So, you’re co-parenting with a narcissist. First things first, you’re not alone – and there is even free help available for you. According to the DSM IV-TR, Narcissistic Personality Disorder (NPD) is diagnosed in between 2% and 16% of the population in clinical settings (between 0.5-1% of the general population). And most narcissists (50-75% of all patients) are men.
But what about the kids? If you’re you’re dealing with a narcissist co-parent, are you worried about how it’ll affect your children?
The Statistics on Child Abuse in the United States
- Statistically speaking, nearly one million children are victims to child abuse each year in the United States. Plus:
- 57.2% of victims suffered neglect (including but not limited to emotional, mental and medical neglect),
- 18.6% experienced physical abuse
- 9.6% experienced sexual abuse
- 26.6% experienced other types of abuse, such as emotional, verbal and mental abuse.
Stress is a Killer – Even for Kids
Studies indicate that as many as 20% of all school-aged children experience symptoms of anxiety – and you can bet that a good portion of those are the kids who are being abused at home. Stress is in another category, and it’s estimated at 100% of our children who experience stress in some form or another throughout their school years.
Stress can weaken a child’s immune system and cause illnesses – just as it can in adults. It’s important for children to get enough sleep and eat well so that the immune system stays strong – and even though stress is inevitable, they can cope with it physically.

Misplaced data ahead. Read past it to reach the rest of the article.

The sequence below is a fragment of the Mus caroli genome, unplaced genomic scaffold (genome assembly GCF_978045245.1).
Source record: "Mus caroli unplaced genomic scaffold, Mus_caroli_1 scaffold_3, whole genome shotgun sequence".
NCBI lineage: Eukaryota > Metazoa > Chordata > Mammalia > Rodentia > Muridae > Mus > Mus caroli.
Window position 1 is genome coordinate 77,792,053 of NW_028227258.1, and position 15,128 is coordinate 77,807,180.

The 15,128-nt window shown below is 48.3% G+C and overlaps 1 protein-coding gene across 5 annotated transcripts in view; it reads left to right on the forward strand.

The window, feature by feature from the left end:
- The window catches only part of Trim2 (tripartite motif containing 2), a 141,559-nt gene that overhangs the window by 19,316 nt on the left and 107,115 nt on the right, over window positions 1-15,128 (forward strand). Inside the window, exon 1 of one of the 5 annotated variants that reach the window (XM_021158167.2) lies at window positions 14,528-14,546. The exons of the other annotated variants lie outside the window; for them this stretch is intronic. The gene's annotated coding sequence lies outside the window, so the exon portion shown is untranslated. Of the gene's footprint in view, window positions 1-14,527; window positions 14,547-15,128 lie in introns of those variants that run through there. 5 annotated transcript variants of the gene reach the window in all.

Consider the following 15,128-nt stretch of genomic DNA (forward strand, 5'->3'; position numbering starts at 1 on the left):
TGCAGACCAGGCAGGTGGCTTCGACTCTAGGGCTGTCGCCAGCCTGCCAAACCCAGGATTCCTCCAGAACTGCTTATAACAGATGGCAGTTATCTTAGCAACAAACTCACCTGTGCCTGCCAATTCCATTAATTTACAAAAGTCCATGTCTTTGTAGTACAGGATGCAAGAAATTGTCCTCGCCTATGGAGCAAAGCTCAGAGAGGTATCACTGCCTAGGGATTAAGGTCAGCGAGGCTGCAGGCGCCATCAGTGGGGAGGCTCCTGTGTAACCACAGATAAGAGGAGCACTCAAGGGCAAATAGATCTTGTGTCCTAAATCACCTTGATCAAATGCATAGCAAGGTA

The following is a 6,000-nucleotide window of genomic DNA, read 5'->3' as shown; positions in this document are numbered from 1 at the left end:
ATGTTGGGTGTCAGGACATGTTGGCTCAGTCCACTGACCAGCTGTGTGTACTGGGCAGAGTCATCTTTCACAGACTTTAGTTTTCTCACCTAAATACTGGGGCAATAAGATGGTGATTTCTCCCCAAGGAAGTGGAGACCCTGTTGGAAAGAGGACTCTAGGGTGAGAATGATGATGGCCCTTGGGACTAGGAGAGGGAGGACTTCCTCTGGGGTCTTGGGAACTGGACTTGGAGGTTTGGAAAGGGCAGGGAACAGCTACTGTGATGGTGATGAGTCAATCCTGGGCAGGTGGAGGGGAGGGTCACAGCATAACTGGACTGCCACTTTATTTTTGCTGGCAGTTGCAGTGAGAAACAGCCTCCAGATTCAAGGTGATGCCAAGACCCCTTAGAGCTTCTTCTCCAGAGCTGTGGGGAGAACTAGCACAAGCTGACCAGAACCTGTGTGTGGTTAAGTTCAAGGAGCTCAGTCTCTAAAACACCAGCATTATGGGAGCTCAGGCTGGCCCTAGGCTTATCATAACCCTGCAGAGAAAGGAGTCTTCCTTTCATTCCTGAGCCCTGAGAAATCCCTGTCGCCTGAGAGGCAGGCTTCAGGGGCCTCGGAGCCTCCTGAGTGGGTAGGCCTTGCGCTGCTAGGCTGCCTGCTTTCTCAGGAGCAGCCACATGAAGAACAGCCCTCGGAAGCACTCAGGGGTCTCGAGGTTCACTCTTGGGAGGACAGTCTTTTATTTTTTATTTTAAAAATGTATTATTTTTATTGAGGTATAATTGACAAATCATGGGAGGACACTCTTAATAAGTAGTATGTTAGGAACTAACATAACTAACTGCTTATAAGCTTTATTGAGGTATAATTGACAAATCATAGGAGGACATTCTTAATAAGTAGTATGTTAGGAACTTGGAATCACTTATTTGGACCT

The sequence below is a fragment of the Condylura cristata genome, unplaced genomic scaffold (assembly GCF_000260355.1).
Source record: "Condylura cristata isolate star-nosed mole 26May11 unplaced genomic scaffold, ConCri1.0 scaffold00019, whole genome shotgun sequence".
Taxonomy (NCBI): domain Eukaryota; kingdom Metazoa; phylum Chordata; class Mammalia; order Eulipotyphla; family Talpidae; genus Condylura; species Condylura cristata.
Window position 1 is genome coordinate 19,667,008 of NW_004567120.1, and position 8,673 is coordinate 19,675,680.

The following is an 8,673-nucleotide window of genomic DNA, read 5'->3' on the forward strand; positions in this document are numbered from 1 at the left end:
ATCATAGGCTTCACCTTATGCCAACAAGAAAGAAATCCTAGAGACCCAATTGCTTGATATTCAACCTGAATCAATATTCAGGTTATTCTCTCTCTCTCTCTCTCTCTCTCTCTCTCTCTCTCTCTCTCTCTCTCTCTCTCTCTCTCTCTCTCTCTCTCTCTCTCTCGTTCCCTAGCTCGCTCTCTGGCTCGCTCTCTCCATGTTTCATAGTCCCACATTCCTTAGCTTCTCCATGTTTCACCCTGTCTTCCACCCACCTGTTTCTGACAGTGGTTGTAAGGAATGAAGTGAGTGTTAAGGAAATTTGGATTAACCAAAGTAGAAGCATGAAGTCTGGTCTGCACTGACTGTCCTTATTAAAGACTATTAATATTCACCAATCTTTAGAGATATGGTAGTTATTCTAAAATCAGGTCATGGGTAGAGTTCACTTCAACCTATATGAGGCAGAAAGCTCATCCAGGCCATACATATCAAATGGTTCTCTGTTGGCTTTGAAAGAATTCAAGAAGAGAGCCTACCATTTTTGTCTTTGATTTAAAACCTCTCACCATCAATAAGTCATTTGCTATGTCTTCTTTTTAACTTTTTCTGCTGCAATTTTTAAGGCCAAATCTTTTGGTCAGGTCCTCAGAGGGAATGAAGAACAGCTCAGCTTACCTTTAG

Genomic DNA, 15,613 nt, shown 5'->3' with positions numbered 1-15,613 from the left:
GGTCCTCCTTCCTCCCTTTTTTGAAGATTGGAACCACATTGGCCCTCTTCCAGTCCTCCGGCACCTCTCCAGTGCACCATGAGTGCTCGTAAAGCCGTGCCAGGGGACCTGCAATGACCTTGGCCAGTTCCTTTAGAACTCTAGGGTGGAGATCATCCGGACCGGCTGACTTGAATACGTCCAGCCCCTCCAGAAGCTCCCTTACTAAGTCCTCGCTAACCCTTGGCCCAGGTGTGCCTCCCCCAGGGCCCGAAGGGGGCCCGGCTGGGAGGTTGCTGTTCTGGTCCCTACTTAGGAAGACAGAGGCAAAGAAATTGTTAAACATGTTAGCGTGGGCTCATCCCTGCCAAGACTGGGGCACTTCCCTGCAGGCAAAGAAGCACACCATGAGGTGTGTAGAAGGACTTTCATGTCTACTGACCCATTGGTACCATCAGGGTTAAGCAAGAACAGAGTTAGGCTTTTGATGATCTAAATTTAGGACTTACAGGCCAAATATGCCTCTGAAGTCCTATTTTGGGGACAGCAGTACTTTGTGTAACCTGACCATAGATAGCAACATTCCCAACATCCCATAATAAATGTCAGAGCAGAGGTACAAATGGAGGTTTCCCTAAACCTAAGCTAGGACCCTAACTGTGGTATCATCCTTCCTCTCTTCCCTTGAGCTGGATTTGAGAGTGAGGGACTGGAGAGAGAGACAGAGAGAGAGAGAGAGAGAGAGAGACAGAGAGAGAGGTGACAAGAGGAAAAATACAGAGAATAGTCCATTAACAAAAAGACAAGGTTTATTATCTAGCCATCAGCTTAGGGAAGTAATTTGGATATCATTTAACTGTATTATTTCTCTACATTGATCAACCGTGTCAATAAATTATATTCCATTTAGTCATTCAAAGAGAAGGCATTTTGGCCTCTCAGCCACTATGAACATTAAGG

One essential part of teaching your children how to deal with stress and anxiety is setting an example for the child.
So, if you come in from a hard day’s work and immediately reach for a drink to “relax,” the kids will learn that it’s okay to dull the pain rather than face it head-on.
A cocktail in the evening is fine, but don’t use it as a crutch with your own anxiety problems. When your child sees you dealing with stress by relaxation and other techniques, he’ll learn a big lesson in coping.
How to Help Your Child Cope With the Stress of a Narcissistic Parent
Depression and panic attacks can ensue from too much stress in adults and children, so it’s important to recognize the early signs of a much more serious problem.
What Are the Symptoms of Stress and Anxiety in Children?
Most adults have experienced stress in the form of a rapidly beating heart, breaking out in a cold sweat and taking shallow breaths. While we may know and understand what’s happening, kids sometimes don’t – and they may hide the symptoms or not know how to verbalize the suffering.
Symptoms of stress may remain unnoticed because your child lacks the vocabulary or doesn’t understand enough about what’s happening to him to talk to you about it.
It’s vitally important that you maintain a strong and open line of communication with him so that he can learn how to communicate his feelings and get help.
Here are some symptoms of stress you may notice in your child:
- Physical Symptoms of Stress in Children – Physical symptoms could appear in your child as headaches, stomach aches, a loss of appetite or other changes in how he eats, wetting the bed and lack of sleep. After making sure there’s no illness causing the problem, you can assume that there’s something stressful going on in the child’s life. The stress could morph into panic attacks, which would include more exacerbated stress symptoms.
- Behavioral Symptoms of Stress in Children – Your child’s behavior is a good way to gauge if he’s going through stress and anxiety. Acting out in an aggressive manner might be one way a child deals with stress. Stubbornness, crying, anger and attempting to control situations he’s in are also behavioral problems that might be accurately identified as stress symptoms in a child.